Changing perspectives and opportunities: the study experience in Taiwan
Back in 2010, I had already graduated with an MA in Chinese Studies from the Department of East Asian Studies, at the University of Vienna and I had been working as the department’s secretary for almost a year. My goal was to enroll in the PhD program and pursue an academic career, but my Chinese language skills were fairly poor and I lacked a concrete disciplinary background that would eventually allow me to embark on my envisioned career. I reckoned that the only solution to overcome my deficiencies would be a longer stay in a Chinese-speaking country and an additional MA in a methodological discipline. Moreover, I was convinced that in order to stand out from the masses of PhD candidates, I had better enroll in an MA program taught in Chinese.
These considerations led me to apply for the Taiwan Scholarship which—at that time—comprised one year of intensive Chinese language courses, and two years of MA study. The package suited my ambitions very well.
I decided to apply to NCCU because it is one of the most important universities for political studies in Taiwan and has a long tradition in that discipline. All the professors in the department have personally had international experience of long-term studies abroad, and many hold PhDs from respectable American and European universities.
During my first year in Taipei, I studied at the Chinese Language Center at NCCU. With the help of diligent and dedicated teachers I quickly remedied my language deficiencies. Nevertheless, in spite of intensive preparation, when I started the MA in the second year of my stay, I still felt that I had jumped into deep waters: I was not entirely convinced that my language proficiency was adequate to allow me to finish all the class assignments.
My worries turned out to be ill-grounded. The deep waters became less daunting when I learned that I was not the only foreigner in my department; I had a German and a Korean as competitors! Another reassuring event happened at the first lecture: the professor very attentively asked my Korean colleague and me whether we had any problems with how quickly she spoke. During the following two years, I encountered the same mindfulness and sympathy from all my other professors, the administrative personnel, and my fellow students. Many people gave me a helping hand when I needed to solve diverse issues.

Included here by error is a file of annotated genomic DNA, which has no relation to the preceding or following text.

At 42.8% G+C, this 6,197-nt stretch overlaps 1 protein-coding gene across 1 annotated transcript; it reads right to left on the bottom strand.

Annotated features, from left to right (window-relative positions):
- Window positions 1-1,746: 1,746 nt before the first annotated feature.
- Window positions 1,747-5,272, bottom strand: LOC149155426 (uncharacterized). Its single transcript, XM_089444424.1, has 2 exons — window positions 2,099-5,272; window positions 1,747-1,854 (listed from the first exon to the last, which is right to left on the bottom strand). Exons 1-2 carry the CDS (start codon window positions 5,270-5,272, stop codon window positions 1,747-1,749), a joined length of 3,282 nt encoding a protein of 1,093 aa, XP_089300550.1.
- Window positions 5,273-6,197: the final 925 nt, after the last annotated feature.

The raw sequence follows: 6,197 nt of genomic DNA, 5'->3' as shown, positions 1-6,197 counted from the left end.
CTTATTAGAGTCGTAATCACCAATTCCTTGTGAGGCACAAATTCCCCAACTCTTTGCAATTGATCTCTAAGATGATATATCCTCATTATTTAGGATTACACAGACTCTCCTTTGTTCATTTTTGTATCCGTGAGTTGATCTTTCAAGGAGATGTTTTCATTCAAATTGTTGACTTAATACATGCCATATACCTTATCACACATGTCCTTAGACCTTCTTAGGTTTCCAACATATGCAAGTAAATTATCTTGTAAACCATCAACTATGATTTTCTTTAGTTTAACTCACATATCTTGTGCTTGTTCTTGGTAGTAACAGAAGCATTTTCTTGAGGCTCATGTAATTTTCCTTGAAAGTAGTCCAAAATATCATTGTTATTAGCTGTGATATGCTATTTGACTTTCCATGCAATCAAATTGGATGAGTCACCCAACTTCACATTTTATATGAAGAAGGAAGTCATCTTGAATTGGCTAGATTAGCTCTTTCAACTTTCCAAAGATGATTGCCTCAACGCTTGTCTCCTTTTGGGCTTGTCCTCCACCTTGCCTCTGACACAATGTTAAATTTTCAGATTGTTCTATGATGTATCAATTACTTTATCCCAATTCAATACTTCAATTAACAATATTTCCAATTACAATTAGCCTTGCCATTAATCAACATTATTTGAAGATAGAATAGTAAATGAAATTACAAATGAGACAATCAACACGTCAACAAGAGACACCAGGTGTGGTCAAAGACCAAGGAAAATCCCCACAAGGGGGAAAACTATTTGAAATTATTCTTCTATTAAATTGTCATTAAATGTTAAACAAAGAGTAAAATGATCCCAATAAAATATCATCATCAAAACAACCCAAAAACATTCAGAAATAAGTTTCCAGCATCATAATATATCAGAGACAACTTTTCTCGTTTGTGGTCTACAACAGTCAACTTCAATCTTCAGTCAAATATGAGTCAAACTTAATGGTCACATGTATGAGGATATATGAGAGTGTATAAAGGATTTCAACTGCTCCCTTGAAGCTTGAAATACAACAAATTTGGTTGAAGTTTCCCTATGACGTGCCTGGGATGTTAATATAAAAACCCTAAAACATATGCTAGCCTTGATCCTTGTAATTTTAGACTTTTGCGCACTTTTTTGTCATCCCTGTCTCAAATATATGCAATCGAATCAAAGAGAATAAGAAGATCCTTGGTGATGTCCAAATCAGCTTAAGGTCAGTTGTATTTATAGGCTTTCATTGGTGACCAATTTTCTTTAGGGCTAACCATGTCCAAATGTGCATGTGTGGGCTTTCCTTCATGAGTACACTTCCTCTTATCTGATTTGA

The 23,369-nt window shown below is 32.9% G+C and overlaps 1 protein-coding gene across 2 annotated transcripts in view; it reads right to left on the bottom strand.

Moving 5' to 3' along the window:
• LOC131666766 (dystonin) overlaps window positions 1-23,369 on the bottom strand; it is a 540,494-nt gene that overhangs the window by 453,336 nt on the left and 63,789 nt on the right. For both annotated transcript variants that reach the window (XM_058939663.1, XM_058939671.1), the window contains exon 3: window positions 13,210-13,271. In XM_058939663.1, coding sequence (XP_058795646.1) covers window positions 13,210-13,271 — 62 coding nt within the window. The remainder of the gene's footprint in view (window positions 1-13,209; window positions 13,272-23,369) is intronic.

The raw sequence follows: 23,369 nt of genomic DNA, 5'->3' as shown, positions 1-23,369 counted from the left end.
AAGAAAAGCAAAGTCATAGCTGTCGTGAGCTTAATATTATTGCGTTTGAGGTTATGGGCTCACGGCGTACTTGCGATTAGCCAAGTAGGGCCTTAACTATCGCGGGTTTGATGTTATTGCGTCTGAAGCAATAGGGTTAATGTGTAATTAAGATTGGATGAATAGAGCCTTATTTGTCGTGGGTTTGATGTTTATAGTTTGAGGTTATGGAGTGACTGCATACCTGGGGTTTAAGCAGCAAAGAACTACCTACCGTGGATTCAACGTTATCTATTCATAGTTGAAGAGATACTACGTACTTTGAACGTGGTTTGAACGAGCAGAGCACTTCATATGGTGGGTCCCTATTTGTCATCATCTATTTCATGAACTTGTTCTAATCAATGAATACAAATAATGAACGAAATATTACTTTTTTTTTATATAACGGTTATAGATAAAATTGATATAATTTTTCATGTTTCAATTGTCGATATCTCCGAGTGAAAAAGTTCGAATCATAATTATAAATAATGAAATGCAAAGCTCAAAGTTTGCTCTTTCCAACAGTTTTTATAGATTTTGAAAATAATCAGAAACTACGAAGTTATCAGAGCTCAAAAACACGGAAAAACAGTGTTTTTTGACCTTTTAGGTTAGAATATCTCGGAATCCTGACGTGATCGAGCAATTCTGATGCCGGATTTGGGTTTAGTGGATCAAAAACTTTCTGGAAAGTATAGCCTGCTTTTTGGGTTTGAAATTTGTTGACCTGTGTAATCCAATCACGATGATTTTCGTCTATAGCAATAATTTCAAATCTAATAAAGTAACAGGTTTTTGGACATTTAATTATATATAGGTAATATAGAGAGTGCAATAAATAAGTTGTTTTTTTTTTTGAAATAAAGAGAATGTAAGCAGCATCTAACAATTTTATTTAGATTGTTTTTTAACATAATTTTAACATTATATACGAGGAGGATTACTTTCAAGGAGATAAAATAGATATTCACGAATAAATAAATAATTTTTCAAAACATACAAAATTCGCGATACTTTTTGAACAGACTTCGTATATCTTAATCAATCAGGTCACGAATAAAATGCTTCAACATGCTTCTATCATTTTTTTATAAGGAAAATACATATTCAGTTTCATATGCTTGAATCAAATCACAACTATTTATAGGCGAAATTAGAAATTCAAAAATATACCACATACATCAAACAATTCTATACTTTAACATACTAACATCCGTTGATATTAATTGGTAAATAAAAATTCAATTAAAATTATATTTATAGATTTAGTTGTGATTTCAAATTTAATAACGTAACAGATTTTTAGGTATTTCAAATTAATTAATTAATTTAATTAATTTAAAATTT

After two years of hard work, I reached my goal and was one of the few of my cohort to graduate from NCCU with an MA in Political Science and with respectable results. I believe that my diligence and honesty earned me the appreciation and respect of my professors and colleagues. Today, I’m a university teaching and research assistant, sitting in my office in my very familiar Austrian environment. But my perspectives have changed; I have brought home manifold reminiscences; and I have also learned to obtain goals by using different strategies. More importantly, Taiwan taught me to pay more tribute to my own culture although not at the expense of appreciation of other cultures.
Studying in Taiwan offers a wide range of advantages. It provides a very good and interesting academic environment with access to various important resources in regard to other (East) Asian countries. Taiwan has a thrillingly interesting and pluralistic society. The island possesses beautiful landscapes and many astonishing natural and cultural sights. The infrastructure and public transport is very well organized and this facilitates daily life and travel. Taiwan is also a hub for traveling to other East Asian and South East Asian countries. What makes living in Taiwan very appealing is the clean and orderly environment. Despite Taipei being a crowded and buzzing city, people try to give you personal space and respect your privacy. They meet you with curiosity but they’re concerned about making you feel comfortable.
Notwithstanding, life and studying is not always a honeymoon. It is important to use one’s own efforts, too. The scholarship covers a significant amount of costs so recipients do not constantly need to worry about their financial situation. It’s not enough to lead a luxurious life but it covers the most fundamental necessities, and if you make a few compromises it also allows you to discover more of the island than just the university campus and road-side stalls!
For students who are considering studying in Taiwan I recommend the following: Keep in mind that you are not the only one who is encountering cultural misapprehensions or language barriers: the same applies for the Taiwanese people who deal with you and your concerns. Mutual respect is fundamental to managing daily affairs both at your university and outside the campus. If you have a bad experience, remind yourself that you’ve also had bad experiences in your own country! And even if you might have had some initial difficulties overcoming cultural or language barriers, try to stay open. You’ll definitely make friends that will help you to better fathom Taiwan, its culture, and its people. Most importantly, stick to your plans and keep on going! You will not regret it!